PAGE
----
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"forged" knives outdated?

post #1 of 26
Thread Starter 
i may be stepping on some toes with this subject, but i am going out on a limb here and will state in writing ... i think that the traditional "forged"
knife is outdated.

outdated ... old school ... passe.

in a multitude of websites and many threads in this website, when a person
asks for advice for buying a "good" knife, the usual answer will include looking for such features as "forged blade", heavy bolster "for balance and safety", and "full tang construction". these qualities will usually have the writer/advice giver giving the nod to the traditional wustof and henkles style knives, and make you feel that if you buy one of these knives, you have purchased the "ultimate".

i say "baloney".

if you have already bought these knives and like them, good for you. but there are reasons why i believe as i do.

cook's illustrated has time and again chosen forschner's fibrox knives as strong contenders against the traditional german stuff. these knives are not forged, have no bolsters, and do not have full tang construction. i have always wondered why their fibrox knives were so much cheaper than the
wood handle ones, and it is because the metal in a fibrox knife only goes thru 1/3 of the fibrox handle!! how did i know?? i cut one open and looked!!

in their recent ratings of santoku knives, the clear winner was the MAC superior santoku. this knife was rated (along with the shun) as sharpest
of those tested and guess what ... stamped blade with no bolster.

moreover ... henkles four star, wustof culinar, global anything, kai bonvivant,
the outstanding brieto knives, the impressive $1175.00 aritsugu sashimi knife, or even the incredible $2890.00 masamoto sohonten sushi knife ... not a full tang in sight!

even wustof, the knife most refered to when mentioning a full bolster knife,
totally surprised me when they introduced their "cordon bleu" line of knives with only a partial bolster!

you may be surprised at how many knives with a partial bolster look (usually a sign of being a forged knife) are in reality, "stamped" knives with the partial bolster welded on and polished down to "look" like a one piece unit!

with modern manufacturing techniques where a blade is laser cut from a flat sheet of high quality steel then ground to taper and shape, the blades end up sharper and straighter than forged knives. (when i went to a local knife shop the other day, i looked into their backstock and noticed that over 75%
of their forged knives were either bent, curved, wavy, or twisted, and i had looked at something like 120 knives! needless to say, it is reeeeally hard to cut a straight line with a crooked edge.)

what to look for in a knife? how about sharp edge, straight blade, and comfortable handle securely attached to the blade. let's not worry so much about forged blades, full bolsters, and full tang construction.
post #2 of 26
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post #3 of 26
All I can say is Cook's Illustrated testers don't know what knives are used for. I've used stamped knives in the kitchen a lot. Many kitchens rent knives which get replaced with freshly sharpened ones either weekly or biweekly. Most of the time these are either Dexters or Forschners. All I can say from experience is, my forged knives work much better. For little things, yeah, but when you need to go through a case of celery, the forged knife works much better.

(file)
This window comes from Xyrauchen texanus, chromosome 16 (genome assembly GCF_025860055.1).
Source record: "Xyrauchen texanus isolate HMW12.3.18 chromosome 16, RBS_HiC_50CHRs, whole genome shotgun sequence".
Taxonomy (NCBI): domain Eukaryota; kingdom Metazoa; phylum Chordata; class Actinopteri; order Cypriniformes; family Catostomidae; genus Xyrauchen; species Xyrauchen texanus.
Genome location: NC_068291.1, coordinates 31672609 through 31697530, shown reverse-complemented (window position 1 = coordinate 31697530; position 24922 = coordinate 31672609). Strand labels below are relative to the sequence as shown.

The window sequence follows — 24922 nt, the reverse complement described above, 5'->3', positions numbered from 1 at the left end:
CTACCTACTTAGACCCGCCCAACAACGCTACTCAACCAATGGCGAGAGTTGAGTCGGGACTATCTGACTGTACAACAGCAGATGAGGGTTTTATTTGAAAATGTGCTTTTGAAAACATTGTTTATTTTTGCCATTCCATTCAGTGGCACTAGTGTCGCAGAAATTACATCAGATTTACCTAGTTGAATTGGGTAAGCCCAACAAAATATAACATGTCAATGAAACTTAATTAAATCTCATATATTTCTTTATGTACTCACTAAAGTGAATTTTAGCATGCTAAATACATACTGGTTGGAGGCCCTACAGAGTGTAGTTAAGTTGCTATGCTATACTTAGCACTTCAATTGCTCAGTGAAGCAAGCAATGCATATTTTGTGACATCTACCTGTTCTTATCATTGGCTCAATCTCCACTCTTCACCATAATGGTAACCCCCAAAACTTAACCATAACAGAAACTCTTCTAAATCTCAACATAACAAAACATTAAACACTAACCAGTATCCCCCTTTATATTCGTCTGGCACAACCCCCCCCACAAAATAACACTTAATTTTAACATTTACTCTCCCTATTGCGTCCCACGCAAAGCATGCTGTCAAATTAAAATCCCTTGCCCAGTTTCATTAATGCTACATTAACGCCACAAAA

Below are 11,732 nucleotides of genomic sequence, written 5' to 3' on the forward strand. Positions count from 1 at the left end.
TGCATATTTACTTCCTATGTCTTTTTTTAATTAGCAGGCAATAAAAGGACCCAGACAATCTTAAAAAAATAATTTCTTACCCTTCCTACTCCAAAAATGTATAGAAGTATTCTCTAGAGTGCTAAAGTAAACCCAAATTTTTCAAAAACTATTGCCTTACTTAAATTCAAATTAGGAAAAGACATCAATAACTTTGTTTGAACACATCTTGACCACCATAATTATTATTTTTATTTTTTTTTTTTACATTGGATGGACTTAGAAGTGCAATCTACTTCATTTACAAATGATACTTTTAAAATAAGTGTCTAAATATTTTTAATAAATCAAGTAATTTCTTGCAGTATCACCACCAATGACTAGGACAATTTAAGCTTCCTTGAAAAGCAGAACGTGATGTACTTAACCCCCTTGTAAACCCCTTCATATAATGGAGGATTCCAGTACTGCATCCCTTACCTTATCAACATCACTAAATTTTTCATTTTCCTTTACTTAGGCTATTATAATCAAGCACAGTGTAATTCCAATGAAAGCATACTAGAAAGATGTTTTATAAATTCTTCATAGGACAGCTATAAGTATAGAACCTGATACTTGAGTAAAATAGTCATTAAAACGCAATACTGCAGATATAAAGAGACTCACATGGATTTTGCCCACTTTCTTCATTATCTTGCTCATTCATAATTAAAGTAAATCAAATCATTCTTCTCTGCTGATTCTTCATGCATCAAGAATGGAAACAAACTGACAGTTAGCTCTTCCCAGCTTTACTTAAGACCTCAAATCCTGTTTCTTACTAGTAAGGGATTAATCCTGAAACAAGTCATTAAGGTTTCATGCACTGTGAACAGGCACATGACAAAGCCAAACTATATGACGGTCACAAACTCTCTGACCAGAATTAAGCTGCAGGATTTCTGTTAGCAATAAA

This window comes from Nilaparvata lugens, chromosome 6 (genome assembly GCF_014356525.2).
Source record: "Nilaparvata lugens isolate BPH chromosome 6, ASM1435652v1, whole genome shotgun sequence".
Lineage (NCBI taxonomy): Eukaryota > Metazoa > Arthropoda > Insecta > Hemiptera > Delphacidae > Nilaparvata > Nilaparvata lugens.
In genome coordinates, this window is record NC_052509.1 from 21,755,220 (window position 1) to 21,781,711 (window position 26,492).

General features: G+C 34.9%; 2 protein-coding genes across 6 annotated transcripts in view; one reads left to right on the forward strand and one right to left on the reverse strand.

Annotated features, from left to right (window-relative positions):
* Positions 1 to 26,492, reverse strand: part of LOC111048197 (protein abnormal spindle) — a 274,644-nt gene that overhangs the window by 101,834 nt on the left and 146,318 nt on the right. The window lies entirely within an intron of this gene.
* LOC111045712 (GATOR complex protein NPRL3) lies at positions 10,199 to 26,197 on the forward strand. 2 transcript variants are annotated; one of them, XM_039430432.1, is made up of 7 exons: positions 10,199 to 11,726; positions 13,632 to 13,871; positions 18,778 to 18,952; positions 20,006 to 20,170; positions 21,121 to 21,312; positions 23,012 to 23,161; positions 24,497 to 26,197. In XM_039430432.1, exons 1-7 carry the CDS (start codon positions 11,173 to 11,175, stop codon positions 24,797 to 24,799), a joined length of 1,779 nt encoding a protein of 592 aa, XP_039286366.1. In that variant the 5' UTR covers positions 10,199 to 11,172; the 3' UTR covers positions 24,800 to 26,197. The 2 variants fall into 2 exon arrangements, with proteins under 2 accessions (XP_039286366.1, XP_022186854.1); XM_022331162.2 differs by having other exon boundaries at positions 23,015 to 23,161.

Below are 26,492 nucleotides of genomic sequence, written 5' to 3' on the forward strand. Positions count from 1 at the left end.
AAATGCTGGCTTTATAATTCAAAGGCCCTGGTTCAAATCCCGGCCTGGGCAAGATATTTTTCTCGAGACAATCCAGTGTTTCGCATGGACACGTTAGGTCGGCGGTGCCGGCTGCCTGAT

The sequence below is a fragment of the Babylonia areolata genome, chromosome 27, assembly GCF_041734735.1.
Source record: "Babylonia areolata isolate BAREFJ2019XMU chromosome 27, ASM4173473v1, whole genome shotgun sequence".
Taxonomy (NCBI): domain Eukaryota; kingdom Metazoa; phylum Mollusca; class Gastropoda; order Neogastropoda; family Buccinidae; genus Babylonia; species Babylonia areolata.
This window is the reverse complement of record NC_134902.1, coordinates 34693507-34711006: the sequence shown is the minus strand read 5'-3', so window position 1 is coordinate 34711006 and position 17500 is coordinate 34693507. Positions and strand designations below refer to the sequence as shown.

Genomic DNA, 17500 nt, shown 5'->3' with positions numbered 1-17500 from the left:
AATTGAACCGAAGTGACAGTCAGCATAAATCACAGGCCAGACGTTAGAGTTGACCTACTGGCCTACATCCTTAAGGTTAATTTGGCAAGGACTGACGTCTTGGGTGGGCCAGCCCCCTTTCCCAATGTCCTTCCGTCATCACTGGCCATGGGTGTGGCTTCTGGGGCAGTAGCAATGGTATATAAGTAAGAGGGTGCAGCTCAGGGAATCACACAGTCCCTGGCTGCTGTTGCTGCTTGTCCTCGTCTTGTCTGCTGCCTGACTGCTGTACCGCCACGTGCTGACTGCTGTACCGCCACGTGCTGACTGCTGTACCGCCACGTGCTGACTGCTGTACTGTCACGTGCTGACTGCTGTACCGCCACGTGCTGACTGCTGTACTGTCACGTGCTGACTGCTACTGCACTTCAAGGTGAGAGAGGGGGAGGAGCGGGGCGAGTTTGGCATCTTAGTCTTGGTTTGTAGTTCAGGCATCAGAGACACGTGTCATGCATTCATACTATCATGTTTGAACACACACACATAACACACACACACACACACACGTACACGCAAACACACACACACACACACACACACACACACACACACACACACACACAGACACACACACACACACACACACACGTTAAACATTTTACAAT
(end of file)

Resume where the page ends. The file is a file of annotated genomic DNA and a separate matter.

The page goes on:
Hacking through bones is another area where forged knives work very well. The heavy heel adds support and makes frenching legbones and chicken wings a lot easier. And what about the back of the blade? The back of the blade is used for cleaning lamb racks and sweeping off the cutting board.

Nevertheless, I can do almost anything with a cheap chinese cleaver so, what's the big deal eh?
post #4 of 26
I think forging is of no particular benefit in and of itself. What matters is the steel type, it's quality, tempering and design. Knives of equal quality can be made in stamped (more accurately a stock removal process) or forging.

As to what knives are called forged today, well, modern production forging is not what you think it is. The knife is still "stamped"--really a blank cutting process. Cheap knives will be cut by stamping. Better knives by laser or other CNC techniques but they still fall into the "stamping" category.

Knives that are cut by true stamping require steels that work well for this method. Generally, these are less costly steels with lower additive percentages. To my knowledge 12C27, a swedish stainless steel designed expressly for knives, is the pinnacle of a stampable steel. I own a couple of pocket knives in this steel and they are on a par with my Wusthofs in their edge holding and such. At least when properly tempered.

Production forging takes a blade cut from a "stamping" method and then mechanically-not humanly-pounding them at a moderate temperature. In true hand forging, this would be a shaping process but it isn't in the production forged knives as the shaping happened during stamping.

In both cases, the pounding CAN improve the grain structure of the steel. It really depends on the quality of the steel in the first place to whether it's actually useful. Modern powder/sintered steels can be of equal or better quality without any additional working.

Both of forged knives and stamped knives are given bevels and any tapering in a grinding process, usually automated processes.

Both can make good blades, but neither method is automatically better than the other.